July 16th 2014. Incoming Commission President Juncker indicated in his inaugeration speech yesterday in the European Parliamenthe beliefs that without transparency the EU-US trade negotiations are doomed. Juncker also said he wants a balanced trade agreement where Europe’s safety, health, social and data protection standards, or our cultural diversity ‘are not sacrificed on the altar of free trade’.
The consultation on the investor to state dispute mechanism (ISDS) by the European Commission, which closed on July 13th, has in some regard been a rare move of transparency. It provides the general public with negotiating text proposals for (ISDS) in the Transatlantic Trade and Investment Partnership Agreement (TTIP). This is unprecedented and it must have been a culture shock for Directorate General (DG) Trade, as they have never shown to feel the need for transparency before. However, although this might be a positive development it easily distracts us from the real issue at stake. The issue was never ‘how the mechanism through which companies can sue governments for expropriation before international arbitration panels outside of domestic courts, can be improved’ but whether ISDS should be included in TTIP at all. The approach the Commission has taken in framing the debate is misleading and disingenuous.
A new and improved ISDS: the Commission proposes several adjustments to address the problems the system has, such as ‘right to regulate exceptions’ and adding ‘appellate mechanisms’. Although some of the proposals for tweaking ISDS are not minor, jointly they still do not come close to solving its fundamental problems. That is, it excessively protects investor rights over the rights of citizens and governments, and places justice outside of domestic courts and outside of democracy. When you need all these adjustments to patch up a system, maybe the system as a whole is inappropriate. It is also unnecessary. The fact is, that approximately 70% of global investment happens without this extra ISDS protection. Investors do have other protections apart from regular domestic courts such as investor insurance and the state-to-state dispute mechanism under the World Trade Organisation. There is no need for ISDS in the EU-US Trade agreement, and its inclusion would be harmful for our societies. As many have pointed out, TTIP in itself is a very doubtful venture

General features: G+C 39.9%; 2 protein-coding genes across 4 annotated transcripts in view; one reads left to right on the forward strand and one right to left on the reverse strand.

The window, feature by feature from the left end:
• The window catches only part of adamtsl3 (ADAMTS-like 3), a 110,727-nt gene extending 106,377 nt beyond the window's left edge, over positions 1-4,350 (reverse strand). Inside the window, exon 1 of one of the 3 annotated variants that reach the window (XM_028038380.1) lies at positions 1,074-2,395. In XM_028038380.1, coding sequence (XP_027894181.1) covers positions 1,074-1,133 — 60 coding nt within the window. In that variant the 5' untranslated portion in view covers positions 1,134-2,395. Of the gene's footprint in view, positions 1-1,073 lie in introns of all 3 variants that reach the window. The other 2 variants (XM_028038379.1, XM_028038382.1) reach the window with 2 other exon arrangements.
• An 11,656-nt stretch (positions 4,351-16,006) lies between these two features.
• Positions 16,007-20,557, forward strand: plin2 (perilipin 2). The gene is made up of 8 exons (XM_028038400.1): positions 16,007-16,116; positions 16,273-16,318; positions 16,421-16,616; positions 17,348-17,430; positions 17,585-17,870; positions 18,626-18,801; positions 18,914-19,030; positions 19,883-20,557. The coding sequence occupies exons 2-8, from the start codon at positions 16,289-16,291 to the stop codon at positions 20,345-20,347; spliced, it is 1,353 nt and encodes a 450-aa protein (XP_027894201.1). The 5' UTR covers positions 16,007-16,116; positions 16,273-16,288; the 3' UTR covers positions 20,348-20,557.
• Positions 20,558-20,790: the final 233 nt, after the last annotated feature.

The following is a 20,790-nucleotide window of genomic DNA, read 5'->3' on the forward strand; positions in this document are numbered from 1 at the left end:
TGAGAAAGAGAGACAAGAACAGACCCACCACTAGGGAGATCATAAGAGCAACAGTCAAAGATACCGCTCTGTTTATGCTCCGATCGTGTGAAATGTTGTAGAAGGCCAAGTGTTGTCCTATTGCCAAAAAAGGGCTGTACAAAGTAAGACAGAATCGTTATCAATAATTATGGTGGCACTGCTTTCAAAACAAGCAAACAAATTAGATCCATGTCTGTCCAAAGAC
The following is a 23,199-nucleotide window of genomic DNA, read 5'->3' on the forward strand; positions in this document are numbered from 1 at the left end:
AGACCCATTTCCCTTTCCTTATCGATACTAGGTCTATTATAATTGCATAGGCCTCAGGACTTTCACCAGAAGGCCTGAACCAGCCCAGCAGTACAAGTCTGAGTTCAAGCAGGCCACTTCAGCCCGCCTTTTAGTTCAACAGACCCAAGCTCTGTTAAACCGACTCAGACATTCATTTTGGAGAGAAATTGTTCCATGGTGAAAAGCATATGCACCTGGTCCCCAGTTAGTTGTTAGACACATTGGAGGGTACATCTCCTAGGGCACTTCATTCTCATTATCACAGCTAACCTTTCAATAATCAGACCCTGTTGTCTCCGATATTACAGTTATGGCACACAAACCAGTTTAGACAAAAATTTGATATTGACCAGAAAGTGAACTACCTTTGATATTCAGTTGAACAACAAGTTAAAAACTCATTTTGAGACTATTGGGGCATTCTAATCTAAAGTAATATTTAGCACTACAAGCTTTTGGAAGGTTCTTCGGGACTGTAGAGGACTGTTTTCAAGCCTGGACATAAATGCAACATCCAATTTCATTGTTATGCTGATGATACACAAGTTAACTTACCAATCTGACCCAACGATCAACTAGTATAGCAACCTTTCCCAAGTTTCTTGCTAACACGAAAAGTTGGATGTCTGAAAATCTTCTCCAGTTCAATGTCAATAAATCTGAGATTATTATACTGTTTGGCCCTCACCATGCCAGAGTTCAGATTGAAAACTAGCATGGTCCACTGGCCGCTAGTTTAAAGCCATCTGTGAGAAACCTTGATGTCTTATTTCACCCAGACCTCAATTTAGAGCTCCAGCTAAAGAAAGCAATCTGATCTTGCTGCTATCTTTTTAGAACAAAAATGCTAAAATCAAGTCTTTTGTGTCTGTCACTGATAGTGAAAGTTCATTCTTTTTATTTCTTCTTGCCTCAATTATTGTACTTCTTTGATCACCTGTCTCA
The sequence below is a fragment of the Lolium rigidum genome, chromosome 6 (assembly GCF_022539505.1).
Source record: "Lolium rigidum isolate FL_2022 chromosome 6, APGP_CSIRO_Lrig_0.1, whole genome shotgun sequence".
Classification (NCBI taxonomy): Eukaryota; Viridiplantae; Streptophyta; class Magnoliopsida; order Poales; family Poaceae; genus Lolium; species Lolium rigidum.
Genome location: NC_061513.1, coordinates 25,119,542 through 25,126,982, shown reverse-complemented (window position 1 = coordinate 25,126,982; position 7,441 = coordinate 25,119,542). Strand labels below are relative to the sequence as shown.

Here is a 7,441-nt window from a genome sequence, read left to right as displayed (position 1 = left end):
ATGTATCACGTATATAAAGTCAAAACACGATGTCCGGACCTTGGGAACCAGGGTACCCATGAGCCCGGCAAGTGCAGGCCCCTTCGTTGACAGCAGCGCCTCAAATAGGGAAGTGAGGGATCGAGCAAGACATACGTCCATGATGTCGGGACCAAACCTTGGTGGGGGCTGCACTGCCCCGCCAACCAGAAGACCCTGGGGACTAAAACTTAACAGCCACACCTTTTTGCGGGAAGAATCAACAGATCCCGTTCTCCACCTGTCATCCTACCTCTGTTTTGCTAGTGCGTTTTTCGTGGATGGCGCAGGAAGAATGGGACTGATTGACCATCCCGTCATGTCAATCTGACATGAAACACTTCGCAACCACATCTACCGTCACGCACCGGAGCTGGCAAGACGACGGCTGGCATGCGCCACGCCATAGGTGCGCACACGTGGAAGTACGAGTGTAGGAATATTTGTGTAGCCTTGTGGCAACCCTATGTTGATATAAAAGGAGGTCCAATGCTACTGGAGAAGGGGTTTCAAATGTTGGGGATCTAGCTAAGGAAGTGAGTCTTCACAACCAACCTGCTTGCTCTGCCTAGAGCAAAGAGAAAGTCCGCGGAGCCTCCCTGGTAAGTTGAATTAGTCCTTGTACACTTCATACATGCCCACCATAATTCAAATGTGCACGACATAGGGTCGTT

Would the policymakers and negotiators that favour ISDS, really think that privileging corporate rights over the rights of other economic actors, is crucial for our societies? It seems most people will agree that its much more crucial to protect the right of governments to serve the public interest. Something ISDS would undermine. Indeed, with the latest developments around TTIP negotiations making it into the regular press people are increasingly starting to recognize that the public interest is not necessarily enhanced by such an agreement. In a world were information spreads so easily, ISDS does not fly; resentment against inequality, the power of large corporations and in-transparent initiatives like TTIP is growing everyday. And the EU should listen (Although we should pity the functionaries that have to go to the 100.000 consultation responses on ISDS that have been received).
Up to now, the Commission has failed to adequately respond to these developments. This disconnect is harmful for the EU and harmful for Europe. It is time for the European Commission to wake up and take action. It seems now, it’s all eyes on Juncker. We can only hope he will he be the man to shine some light on TTIP, and force a desperately needed change of course on the Commission’s trade policy.